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Suppose I have a matrix $A \in \mathbb{R}^{2, 2}$ which is the product of $3$ other matrices, lets call them $A_1 = \left(\begin{matrix} cosx & -sinx \\ sinx & cos x\end{matrix}\right)$, $A_2= \left(\begin{matrix} 3 & 0 \\ 0 & 7\end{matrix}\right)$ and $A_3 = \left(\begin{matrix} cosx & sinx \\ -sinx & cos x\end{matrix}\right)$. So the situation is: $$A = A_1 \cdot A_2 \cdot A_3$$

Now, I am asked to find the eigenvalues for this matrix $A$ without multiplying $A_1$, $A_2$ and $A_3$.

In general, if we assume that we don't want zero eigenvectors, then we can find the eigenvalues solving the characteristic polynomial, which can be found by assuming (actually it is a consequence) that: $$\det{(\lambda \cdot I - A)} = 0$$

Then we solve for $\lambda$.

Now, my situation is the following:

$$\det{(\lambda \cdot I - A_1 \cdot A_2 \cdot A_3)} = 0$$

I have found the determinant of $A$, using a property of the determinants, but I don't see any property that can help me to find the determinant just above...

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  • $\begingroup$ I can't see how you can make any progress without there being a relationship between $A_1, A_2$ and $A_3$ of some sort. Is $A_3$ the inverse of $A_1$ or anything of that sort? $\endgroup$ – Paul May 18 '15 at 18:49
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Hint $$\det (\lambda I -A_1A_2A_1^{-1})=\det (\lambda A_1A_1^{-1} -A_1A_2A_1^{-1}) = \det ( A_1 (\lambda I -A_2) A_1^{-1}) \\= \det (A_1) \det (\lambda I -A_2) \det (A_1^{-1})$$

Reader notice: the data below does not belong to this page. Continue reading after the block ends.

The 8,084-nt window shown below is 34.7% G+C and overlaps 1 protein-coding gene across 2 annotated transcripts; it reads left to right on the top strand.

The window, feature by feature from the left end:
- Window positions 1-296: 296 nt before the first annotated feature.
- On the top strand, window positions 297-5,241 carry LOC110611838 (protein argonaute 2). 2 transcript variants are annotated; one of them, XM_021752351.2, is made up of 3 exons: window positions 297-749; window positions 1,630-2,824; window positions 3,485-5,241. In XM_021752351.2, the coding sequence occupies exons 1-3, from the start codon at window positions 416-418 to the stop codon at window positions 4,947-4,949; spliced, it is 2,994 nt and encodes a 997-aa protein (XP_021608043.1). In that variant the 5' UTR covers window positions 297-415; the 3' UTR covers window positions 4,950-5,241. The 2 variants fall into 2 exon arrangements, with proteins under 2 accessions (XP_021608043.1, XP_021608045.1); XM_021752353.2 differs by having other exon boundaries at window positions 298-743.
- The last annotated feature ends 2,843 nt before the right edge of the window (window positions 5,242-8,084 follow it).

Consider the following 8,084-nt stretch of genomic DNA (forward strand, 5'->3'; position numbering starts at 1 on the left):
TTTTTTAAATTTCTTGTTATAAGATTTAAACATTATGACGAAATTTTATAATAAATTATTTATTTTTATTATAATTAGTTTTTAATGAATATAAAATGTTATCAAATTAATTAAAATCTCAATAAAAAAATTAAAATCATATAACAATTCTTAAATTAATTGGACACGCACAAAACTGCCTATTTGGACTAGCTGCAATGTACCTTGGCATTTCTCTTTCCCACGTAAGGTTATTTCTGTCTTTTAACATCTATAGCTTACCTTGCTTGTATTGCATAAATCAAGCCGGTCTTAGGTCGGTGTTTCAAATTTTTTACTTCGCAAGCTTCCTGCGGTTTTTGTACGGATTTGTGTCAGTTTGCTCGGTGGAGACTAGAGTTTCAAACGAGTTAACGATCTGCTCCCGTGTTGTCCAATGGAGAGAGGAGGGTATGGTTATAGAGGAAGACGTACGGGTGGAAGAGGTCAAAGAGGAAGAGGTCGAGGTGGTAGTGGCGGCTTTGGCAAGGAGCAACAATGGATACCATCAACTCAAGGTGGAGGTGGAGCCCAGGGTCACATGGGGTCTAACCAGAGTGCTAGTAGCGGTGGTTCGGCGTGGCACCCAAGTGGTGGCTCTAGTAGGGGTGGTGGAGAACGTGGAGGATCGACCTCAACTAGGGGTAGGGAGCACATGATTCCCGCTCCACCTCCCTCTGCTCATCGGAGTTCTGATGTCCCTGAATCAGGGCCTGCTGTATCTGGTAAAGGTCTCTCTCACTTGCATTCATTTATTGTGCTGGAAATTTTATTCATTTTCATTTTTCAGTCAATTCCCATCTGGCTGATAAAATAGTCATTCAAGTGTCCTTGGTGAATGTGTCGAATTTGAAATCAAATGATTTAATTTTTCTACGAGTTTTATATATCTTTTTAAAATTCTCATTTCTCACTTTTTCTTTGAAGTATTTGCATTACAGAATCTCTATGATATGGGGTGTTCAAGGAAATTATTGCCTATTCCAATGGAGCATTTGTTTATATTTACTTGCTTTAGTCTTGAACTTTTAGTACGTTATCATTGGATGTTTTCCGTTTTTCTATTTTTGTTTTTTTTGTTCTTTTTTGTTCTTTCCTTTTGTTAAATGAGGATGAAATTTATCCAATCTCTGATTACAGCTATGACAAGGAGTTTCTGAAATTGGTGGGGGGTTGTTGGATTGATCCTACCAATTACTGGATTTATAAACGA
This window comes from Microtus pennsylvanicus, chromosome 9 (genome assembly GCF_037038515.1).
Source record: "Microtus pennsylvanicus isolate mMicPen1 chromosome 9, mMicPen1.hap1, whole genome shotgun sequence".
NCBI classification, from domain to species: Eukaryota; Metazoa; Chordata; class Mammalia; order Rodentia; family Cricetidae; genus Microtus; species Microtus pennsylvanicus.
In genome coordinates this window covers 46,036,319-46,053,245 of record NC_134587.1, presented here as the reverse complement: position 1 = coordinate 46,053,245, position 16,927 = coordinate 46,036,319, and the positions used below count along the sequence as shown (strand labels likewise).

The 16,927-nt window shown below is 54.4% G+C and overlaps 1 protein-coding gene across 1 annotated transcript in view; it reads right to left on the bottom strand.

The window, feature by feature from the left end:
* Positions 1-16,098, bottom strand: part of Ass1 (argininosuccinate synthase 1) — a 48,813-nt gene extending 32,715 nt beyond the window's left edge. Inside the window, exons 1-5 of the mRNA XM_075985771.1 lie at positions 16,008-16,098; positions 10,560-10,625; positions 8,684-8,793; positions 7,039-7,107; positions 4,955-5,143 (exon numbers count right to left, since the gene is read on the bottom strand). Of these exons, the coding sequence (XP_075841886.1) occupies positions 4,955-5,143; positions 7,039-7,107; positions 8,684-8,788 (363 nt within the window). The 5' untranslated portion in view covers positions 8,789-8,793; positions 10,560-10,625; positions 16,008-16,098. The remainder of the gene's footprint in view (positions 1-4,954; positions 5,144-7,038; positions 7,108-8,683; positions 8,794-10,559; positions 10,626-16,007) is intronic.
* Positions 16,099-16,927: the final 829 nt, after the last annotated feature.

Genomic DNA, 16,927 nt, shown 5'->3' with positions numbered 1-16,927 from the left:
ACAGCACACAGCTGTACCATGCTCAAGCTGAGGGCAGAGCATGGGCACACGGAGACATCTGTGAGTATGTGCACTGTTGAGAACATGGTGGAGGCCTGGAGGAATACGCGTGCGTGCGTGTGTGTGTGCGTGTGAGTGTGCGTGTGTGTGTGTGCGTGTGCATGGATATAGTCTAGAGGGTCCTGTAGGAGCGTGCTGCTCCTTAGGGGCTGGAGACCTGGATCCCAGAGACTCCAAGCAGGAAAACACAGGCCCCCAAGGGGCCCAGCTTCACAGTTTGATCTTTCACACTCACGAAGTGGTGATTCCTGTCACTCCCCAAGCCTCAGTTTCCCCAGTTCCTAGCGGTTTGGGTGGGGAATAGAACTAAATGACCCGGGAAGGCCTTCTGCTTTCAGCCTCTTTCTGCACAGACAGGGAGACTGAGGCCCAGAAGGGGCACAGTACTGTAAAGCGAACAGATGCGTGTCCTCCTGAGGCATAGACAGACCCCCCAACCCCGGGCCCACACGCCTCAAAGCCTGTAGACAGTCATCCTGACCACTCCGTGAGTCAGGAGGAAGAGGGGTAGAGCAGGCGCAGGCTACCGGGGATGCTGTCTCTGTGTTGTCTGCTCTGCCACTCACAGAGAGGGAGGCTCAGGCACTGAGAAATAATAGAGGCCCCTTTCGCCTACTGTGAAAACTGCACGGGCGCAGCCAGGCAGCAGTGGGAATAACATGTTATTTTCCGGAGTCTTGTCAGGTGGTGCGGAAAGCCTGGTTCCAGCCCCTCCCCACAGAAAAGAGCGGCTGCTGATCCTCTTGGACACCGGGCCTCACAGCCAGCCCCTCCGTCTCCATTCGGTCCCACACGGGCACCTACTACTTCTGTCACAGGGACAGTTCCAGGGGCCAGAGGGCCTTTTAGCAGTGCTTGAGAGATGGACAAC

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  • $\begingroup$ I have found the eigenvalues $\lambda = 3$ and $\lambda = 7$. Now, again without expanding $A$, how would you find the eigenvectors? I know we have to find the eigenspaces by of the null space of the general $\lambda I - A$, but in this case I am not seeing how, without computing $A$ first... $\endgroup$ – nbro May 18 '15 at 21:35
  • $\begingroup$ @Xenomorph Since $A_2$ is diagonal, its eigenvectors are $e_1, e_2$. Now, if $v$ is an eigenvector of $A_1A_2A_1^{-1}$ we have $$A_1A_2A_1^{-1}v= \lambda v \Rightarrow A_2 (A_1^{-1}v)= \lambda A_1^{-1}v $$ This shows that $A_1^{-1}v$ is an eigenvector for $A_2$ or equivalently that $$v= A_1u$$ where $u$ is an eigenvector for $A_2$. $\endgroup$ – N. S. May 18 '15 at 23:21
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Similar to comment above, I don't think that the question is properly well defined.

For instance, based on the example in the post below, the eigenvalue of AB cannot be determined by the eigenvalues of A and B. This is related to the diagonalization of a matrix, which basically tells us that a matrix is only uniquely determined when BOTH its eigenvectors and eigenvalues are specified.

Eigenvalues of Matrices and Eigenvalue of product of Matrices

On a related note, the question could be solved without multiplying the matrices if we diagonalize every matrix separately. In 2 dimensions, we have the time property that all rotations commute ($SO_2$ is abelian). From there, I think we can express the eigenvalues of ($A_1 A_2 A_3$) as a function of the individual eigenvalues and the angle of the eigenvectors of the composite matrices.

Is this the form of the solution that you are looking for? If so, I can work out the details.

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  • $\begingroup$ I have updated my question with the concrete matrices... $\endgroup$ – nbro May 18 '15 at 20:13

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